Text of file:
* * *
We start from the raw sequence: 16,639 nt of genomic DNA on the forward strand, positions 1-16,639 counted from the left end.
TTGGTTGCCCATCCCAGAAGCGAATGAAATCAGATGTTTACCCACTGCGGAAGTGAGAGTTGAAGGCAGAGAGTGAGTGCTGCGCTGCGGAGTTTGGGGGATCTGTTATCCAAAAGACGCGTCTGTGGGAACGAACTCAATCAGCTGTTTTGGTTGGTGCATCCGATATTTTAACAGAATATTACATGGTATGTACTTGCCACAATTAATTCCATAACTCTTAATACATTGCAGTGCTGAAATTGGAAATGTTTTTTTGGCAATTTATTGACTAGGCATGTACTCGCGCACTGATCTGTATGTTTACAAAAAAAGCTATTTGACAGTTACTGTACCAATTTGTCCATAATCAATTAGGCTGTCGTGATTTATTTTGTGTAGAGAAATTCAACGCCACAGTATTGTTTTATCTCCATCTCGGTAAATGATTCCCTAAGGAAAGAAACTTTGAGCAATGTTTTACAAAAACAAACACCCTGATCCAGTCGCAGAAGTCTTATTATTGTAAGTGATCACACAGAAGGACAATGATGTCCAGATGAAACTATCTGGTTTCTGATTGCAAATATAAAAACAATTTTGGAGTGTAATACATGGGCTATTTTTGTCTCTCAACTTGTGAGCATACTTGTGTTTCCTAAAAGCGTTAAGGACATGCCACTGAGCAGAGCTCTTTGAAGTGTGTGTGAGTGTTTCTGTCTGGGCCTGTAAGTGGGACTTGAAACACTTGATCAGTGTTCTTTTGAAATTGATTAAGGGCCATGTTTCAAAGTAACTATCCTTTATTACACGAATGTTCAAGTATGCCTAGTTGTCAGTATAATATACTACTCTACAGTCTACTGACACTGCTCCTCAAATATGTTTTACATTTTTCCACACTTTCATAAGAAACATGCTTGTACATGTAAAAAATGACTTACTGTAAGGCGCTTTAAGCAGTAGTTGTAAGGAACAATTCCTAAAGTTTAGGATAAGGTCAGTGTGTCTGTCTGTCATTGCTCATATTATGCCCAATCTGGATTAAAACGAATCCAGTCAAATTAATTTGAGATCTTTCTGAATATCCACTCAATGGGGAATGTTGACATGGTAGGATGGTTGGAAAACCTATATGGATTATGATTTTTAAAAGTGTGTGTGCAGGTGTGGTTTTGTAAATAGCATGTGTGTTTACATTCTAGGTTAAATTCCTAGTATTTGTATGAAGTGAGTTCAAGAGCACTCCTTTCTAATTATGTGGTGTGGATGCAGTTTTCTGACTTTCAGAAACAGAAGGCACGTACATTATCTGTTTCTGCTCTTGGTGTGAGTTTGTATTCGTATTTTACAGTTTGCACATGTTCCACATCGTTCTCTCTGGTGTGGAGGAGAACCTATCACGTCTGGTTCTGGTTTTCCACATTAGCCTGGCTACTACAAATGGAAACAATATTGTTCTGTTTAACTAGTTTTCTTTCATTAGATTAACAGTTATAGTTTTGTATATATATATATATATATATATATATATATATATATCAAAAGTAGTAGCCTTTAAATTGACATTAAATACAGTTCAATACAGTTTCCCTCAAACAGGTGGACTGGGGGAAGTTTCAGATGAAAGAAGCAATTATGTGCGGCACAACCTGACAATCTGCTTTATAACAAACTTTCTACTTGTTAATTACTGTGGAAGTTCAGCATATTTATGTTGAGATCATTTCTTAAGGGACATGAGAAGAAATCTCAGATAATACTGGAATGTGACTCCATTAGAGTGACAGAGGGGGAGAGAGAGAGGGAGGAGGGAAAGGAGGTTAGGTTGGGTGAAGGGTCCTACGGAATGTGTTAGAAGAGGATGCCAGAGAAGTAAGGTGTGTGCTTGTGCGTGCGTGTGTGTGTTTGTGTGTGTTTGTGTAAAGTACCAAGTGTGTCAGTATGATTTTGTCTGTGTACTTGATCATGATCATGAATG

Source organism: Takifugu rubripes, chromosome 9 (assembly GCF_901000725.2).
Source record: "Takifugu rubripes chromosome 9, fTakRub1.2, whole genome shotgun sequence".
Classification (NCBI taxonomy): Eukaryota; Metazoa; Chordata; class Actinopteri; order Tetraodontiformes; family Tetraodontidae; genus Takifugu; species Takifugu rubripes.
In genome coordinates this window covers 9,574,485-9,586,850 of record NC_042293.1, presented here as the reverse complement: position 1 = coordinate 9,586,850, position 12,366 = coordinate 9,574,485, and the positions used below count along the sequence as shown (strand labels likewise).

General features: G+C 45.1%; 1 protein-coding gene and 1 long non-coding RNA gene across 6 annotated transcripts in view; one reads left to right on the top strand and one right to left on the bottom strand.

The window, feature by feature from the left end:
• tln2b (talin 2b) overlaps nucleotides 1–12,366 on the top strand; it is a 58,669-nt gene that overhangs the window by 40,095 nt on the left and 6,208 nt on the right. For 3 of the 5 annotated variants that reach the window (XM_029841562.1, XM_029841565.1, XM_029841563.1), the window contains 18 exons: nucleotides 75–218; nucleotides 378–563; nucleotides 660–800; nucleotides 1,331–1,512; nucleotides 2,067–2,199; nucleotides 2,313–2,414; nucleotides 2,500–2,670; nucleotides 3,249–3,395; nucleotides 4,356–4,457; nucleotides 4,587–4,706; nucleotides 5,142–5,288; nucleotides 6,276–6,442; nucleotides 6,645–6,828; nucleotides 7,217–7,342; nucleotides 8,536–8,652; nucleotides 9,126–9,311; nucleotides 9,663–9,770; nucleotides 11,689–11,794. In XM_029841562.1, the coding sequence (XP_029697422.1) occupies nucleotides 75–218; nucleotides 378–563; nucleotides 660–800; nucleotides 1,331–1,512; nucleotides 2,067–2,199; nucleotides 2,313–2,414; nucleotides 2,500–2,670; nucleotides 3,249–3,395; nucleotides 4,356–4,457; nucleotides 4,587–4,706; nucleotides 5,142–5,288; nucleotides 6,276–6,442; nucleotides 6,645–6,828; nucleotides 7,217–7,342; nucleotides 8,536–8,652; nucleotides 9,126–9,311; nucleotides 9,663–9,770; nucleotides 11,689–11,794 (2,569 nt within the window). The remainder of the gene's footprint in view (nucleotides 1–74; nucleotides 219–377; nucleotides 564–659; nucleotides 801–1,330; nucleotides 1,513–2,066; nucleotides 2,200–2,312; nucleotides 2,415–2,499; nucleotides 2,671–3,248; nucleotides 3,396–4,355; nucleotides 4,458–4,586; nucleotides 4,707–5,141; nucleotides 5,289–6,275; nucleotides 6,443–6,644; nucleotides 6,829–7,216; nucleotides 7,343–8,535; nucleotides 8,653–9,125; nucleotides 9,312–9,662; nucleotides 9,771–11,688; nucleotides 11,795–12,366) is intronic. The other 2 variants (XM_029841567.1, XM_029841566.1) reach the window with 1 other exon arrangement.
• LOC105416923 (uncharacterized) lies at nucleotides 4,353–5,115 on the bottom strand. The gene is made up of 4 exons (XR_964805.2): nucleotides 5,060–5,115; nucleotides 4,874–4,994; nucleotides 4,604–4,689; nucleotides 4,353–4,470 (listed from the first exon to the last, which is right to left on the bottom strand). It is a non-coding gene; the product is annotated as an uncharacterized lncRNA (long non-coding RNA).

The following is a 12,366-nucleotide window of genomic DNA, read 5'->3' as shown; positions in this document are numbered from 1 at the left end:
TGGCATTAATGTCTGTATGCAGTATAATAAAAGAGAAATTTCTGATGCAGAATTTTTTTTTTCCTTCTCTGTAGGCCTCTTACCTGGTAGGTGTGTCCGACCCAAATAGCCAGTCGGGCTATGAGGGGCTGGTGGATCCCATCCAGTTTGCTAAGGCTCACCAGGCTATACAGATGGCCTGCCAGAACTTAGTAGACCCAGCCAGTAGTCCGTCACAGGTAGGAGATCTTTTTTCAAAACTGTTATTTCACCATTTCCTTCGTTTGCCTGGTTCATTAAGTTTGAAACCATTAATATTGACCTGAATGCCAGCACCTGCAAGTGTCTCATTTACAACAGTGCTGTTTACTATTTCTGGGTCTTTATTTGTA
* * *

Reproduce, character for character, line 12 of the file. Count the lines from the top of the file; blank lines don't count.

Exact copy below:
TGGCATTAATGTCTGTATGCAGTATAATAAAAGAGAAATTTCTGATGCAGAATTTTTTTTTTCCTTCTCTGTAGGCCTCTTACCTGGTAGGTGTGTCCGACCCAAATAGCCAGTCGGGCTATGAGGGGCTGGTGGATCCCATCCAGTTTGCTAAGGCTCACCAGGCTATACAGATGGCCTGCCAGAACTTAGTAGACCCAGCCAGTAGTCCGTCACAGGTAGGAGATCTTTTTTCAAAACTGTTATTTCACCATTTCCTTCGTTTGCCTGGTTCATTAAGTTTGAAACCATTAATATTGACCTGAATGCCAGCACCTGCAAGTGTCTCATTTACAACAGTGCTGTTTACTATTTCTGGGTCTTTATTTGTA